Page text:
Having any sort of online communal experience is a weird thing. We all experience things in different ways so it can already be a little tough to understand each other in the best of circumstances, but when you add on the digital veil over that it becomes even more nebulous. It’s a telephone game where no one hands you the phone, and you often have to work with very partial information.
On top of that, anime blogging often discusses art and there are few absolutes in art. So much of what I say and write depends on my personal take or perceptions and I just have to hope someone out there had had a similar enough impression to understand what I’m talking about.
I mean even if I try to be somewhat “objective” when writing reviews so I can give readers that don’t have my weirdo tastes and lack of standards a somewhat decent idea of what a series is like, it still ends up completely tainted by my personal experience. And I think that’s ok. Reviews are opinions after all and those are going to be subjective.
Which is why I would like to make a case for the completely subjective blogger today.
I know that coming off biased is not exactly considered good form in journalism. Even in entertainment journalism. Although I still don’t know how anyone would be able to stick to *just the face ma’am” when talking about art. There’s nevertheless a mild stigma associated with “fanboy/girling” over anything. I think it’s more accepted to be unduly harsh than overly complementary for some reason. But either way, you’re supposed to at least *seem* neutral. And I say pooh to that.
Ok wait, journalists should probably try to not let personal preferences influence how they present facts but we’re not journalists. Well I certainly am not. Please dear readers do not take anything I say for gospel. I am in no way ready for that type of responsibility.
And you know what’s more, as a reader, I actually prefer biased, emotional, opinionated and subjective posts. I understand that some people enjoy both writing and reading analysis that are based on research and divorced from the authors personal views. I do enjoy those once in a while as well. But I also like to do my own research. One thing I can absolutely not get from any other source(s) is what a blogger felt like when watching a series, how a specific tropes affects them, what their views are in light of the unique set of experiences they have.
Sure, I guess you could consider that useless information. Admittedly, it’s not likely to come in useful in my day to day life. But it’s completely one of a kind so I think it makes it valuable. Besides the same can be said about getting to know anyone. It’s not so much about the actual data you gather, it’s about expanding your mind by considering something outside of yourself. At least that’s how I see it. And you never know, I might need to buy you a present some day, so knowing all those preferences will have a practical application. And I love buying presents, it’s not that far fetched…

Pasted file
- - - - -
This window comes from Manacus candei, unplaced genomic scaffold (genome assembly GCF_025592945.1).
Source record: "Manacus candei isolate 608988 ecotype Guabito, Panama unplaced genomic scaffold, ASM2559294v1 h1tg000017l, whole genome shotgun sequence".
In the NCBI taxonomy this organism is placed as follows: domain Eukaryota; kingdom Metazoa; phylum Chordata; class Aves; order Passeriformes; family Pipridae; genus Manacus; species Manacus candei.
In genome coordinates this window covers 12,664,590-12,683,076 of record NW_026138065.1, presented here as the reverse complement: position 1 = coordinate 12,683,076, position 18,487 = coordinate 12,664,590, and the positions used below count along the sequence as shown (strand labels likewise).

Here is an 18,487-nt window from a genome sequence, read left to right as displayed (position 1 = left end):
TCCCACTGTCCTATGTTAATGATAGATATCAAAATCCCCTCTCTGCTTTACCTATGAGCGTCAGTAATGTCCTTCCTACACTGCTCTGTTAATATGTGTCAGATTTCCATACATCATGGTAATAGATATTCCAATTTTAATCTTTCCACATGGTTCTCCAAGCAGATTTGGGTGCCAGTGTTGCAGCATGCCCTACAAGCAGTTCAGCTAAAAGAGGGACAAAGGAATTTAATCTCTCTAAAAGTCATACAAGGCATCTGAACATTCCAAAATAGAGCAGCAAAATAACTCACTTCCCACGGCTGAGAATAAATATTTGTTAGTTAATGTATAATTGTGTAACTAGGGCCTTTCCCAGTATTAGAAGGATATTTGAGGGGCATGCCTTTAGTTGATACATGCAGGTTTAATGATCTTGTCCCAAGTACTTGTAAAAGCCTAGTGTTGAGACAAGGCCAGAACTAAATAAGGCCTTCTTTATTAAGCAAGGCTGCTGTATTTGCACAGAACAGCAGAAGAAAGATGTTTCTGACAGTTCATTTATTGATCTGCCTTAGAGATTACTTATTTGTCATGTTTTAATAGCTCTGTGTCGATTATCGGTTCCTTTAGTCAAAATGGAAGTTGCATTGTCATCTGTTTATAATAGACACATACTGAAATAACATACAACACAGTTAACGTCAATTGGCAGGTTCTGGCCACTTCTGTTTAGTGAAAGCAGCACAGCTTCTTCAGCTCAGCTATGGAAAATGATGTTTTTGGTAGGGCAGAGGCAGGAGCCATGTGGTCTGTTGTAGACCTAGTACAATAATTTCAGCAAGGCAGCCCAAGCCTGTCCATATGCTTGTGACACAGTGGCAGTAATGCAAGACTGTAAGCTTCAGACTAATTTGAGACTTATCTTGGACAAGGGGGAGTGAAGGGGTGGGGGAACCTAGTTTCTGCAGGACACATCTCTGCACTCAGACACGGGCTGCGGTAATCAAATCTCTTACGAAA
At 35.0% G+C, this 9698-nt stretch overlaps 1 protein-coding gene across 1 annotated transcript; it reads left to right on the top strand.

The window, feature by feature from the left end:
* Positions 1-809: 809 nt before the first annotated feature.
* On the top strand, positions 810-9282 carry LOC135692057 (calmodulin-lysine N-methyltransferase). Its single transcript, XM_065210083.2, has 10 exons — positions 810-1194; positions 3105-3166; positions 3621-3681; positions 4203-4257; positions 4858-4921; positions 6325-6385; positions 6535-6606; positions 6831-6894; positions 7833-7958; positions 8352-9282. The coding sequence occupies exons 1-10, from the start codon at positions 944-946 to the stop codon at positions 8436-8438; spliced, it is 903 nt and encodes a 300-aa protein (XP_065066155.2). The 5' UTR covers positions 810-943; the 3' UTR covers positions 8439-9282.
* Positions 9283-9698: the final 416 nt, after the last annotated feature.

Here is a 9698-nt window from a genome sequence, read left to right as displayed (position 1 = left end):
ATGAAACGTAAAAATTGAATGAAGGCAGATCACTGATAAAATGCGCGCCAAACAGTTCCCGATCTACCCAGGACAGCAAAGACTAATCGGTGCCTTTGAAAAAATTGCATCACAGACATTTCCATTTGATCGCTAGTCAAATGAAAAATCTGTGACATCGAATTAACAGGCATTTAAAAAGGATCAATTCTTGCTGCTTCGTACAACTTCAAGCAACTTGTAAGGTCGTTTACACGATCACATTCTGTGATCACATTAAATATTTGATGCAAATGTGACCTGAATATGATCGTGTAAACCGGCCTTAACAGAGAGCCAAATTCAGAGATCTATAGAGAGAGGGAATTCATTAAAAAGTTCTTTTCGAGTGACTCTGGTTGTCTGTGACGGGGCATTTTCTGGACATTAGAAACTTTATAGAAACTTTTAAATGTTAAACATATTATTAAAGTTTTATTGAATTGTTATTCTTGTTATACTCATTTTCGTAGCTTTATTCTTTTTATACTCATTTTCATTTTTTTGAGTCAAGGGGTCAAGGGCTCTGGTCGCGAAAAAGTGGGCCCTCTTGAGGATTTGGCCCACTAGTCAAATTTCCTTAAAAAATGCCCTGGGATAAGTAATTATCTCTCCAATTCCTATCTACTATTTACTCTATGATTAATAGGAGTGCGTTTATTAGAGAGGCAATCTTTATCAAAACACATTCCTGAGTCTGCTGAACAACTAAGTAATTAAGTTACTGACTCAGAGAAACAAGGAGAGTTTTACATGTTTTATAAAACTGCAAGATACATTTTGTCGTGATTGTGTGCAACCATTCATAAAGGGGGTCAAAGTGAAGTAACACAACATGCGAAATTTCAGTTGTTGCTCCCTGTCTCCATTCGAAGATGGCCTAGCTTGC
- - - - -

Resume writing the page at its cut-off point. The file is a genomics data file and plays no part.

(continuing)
My point is that I don’t think there’s anything wrong with bloggers posting unbalanced reviews and passionate opinions based on your feelings. All those preferences and pet leaves are part of someone’s blogging voice and I really enjoy a strong blogging voice. Then again some people are naturally more balanced and understated so a neutral tone is also part of their blogging voice. That’s great too. Really it’s a question of embracing one’s personal views, even if they may occasionally be quirky or lopsided.
When I hear young bloggers struggling with making a post more objective or more accessible. Editing out any opinions they feel would either not be popular with the readership or they just think don’t sound professional enough (whatever that means), I get the feeling I’ve just missed out on something.
For the record, I’m not saying the internet is a warm and fuzzy place all welcoming and forgiving. I’m not saying that at all. I bet you can get into a vicious social media argument right now if you just let people know what your favourite pizza is. Without even trying that hard, or at all. But the WordPress aniblogging community is a fairly cozy spot. In my experience, whenever a blogger has decided to let their personal opinions through, they have had a great response from the readership here. Often better than expected and outshining other posts.
I can’t tell you why others may like it, but to me highly subjective posts just seem like a connection. Something personal. And that connection makes an impact, even if I find myself with nothing to add or comment about. I do understand that bloggers who tone down enthusiasm or try to always bring up both strengths an weaknesses of a series (like myself, I always do that) are doing so in a effort to be as helpful to their readers and true to reality as possible. That’s admirable. I just think it’s also o.k. to throw caution to the wind once in a while, ignore all the bad things about our new favourite series and write a post that’s more of a love letter. And I always enjoy reading them no matter how often they lure me into watching anime that’s not really for me…
These are my views but how do you feel about it. Do you enjoy subjective takes or do you prefer when authors keep their own opinions and feelings out of it? How do you prefer writing?